Adjustment, Identity Transition, and Injury Claims: An Integrative Review and Reconceptualized Framework

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Burnett, Tanis
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A sudden, unexpected, and severe injury resulting in permanent functional limitations can alter a client's life trajectory. The acute and long-term psychological impacts of this type of life-altering event are associated with outcomes such as quality of life (QOL) and general health and well-being. Often negatively impacted is one's ability to continue working in a highly valued and meaningful career, creating the need to find an alternative career that matches residual functional and work capacity. Clients often receive disability benefits that include access to healthcare services as well as financial compensation during work incapacity. Insurance claim involvement adds significant distress and can hinder a client's recovery efforts in a paradoxical manner. Clinical counsellors within Canada lack specialized training in the field of disability rehabilitation. The purpose of this capstone is to conduct an integrative literature review of the individual and practical processes of adjustment during rehabilitation, from initial coping strategies to return-to-work. Results include a synthesis and reconceptualization of the adjustment framework and a proposal of an integrated "Psychosocial Timeline of a Claim." Implications can be used by clinical counsellors and other stakeholders to optimize rehabilitation outcomes in clients with an acquired disability.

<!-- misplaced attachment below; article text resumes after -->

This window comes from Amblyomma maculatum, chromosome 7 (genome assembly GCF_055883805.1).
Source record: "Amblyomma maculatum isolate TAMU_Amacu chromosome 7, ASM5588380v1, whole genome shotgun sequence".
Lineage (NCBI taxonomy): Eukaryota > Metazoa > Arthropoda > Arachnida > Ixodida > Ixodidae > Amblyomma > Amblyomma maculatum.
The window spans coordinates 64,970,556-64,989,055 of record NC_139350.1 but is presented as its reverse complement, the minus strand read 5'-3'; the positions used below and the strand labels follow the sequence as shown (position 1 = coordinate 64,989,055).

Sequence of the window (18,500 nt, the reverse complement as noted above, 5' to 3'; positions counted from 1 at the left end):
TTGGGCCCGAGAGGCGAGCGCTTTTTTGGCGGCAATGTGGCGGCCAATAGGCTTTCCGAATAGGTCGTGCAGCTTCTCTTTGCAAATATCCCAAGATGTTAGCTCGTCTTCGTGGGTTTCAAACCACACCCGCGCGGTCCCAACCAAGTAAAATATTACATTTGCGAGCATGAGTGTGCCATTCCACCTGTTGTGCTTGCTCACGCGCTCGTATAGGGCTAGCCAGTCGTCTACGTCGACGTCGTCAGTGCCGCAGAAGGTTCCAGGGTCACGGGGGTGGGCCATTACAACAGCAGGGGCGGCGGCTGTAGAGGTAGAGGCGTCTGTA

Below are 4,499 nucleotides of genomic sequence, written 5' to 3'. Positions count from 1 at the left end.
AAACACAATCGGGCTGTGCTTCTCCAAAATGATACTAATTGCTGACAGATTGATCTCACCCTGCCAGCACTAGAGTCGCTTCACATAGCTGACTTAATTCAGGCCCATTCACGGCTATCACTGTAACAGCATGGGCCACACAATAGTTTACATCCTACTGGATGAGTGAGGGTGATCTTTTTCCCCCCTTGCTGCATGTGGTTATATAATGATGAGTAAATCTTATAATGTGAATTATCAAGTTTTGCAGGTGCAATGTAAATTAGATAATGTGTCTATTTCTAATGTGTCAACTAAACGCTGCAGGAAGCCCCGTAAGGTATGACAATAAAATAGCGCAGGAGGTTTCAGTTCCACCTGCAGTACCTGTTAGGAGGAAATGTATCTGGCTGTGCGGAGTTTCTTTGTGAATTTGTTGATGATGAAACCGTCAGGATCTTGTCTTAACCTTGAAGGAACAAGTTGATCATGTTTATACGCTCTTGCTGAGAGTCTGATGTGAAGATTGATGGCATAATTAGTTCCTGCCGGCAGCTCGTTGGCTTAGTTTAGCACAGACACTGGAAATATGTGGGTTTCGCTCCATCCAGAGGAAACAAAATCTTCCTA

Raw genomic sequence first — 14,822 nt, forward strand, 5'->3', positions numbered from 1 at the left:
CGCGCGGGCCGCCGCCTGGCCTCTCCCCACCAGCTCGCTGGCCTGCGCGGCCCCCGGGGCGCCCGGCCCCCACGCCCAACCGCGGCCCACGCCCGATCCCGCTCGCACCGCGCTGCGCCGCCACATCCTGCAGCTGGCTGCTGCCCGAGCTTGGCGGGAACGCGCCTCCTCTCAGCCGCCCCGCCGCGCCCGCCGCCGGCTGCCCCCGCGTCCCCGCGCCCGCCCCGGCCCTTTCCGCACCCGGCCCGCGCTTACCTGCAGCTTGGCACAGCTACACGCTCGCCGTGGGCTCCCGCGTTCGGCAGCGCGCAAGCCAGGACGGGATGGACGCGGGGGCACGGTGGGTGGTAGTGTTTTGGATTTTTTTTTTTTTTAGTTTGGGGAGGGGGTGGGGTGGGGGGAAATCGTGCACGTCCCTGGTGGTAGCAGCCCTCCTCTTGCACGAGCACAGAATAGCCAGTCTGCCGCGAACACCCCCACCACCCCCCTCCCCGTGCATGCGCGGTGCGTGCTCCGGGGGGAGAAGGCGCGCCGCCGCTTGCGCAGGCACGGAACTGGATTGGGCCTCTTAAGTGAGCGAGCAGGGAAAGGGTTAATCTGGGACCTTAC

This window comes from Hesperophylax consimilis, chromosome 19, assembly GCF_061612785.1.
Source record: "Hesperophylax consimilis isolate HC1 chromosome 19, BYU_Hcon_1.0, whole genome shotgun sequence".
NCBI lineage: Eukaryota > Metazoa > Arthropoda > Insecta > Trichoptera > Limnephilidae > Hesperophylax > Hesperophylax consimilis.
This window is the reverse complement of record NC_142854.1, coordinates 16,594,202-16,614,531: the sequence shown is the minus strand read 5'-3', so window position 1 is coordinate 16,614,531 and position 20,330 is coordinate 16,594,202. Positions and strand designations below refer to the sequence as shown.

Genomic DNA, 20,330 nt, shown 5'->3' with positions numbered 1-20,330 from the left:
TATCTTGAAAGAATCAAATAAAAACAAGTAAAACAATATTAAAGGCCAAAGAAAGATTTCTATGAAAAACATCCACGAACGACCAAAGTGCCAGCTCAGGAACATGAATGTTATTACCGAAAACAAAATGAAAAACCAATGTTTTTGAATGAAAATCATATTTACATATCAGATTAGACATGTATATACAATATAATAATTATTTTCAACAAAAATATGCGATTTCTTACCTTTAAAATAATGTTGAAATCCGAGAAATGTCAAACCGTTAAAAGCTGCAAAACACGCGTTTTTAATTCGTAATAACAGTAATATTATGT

psychosocial adjustment , insurance claim , injury , RTW , rehabilitation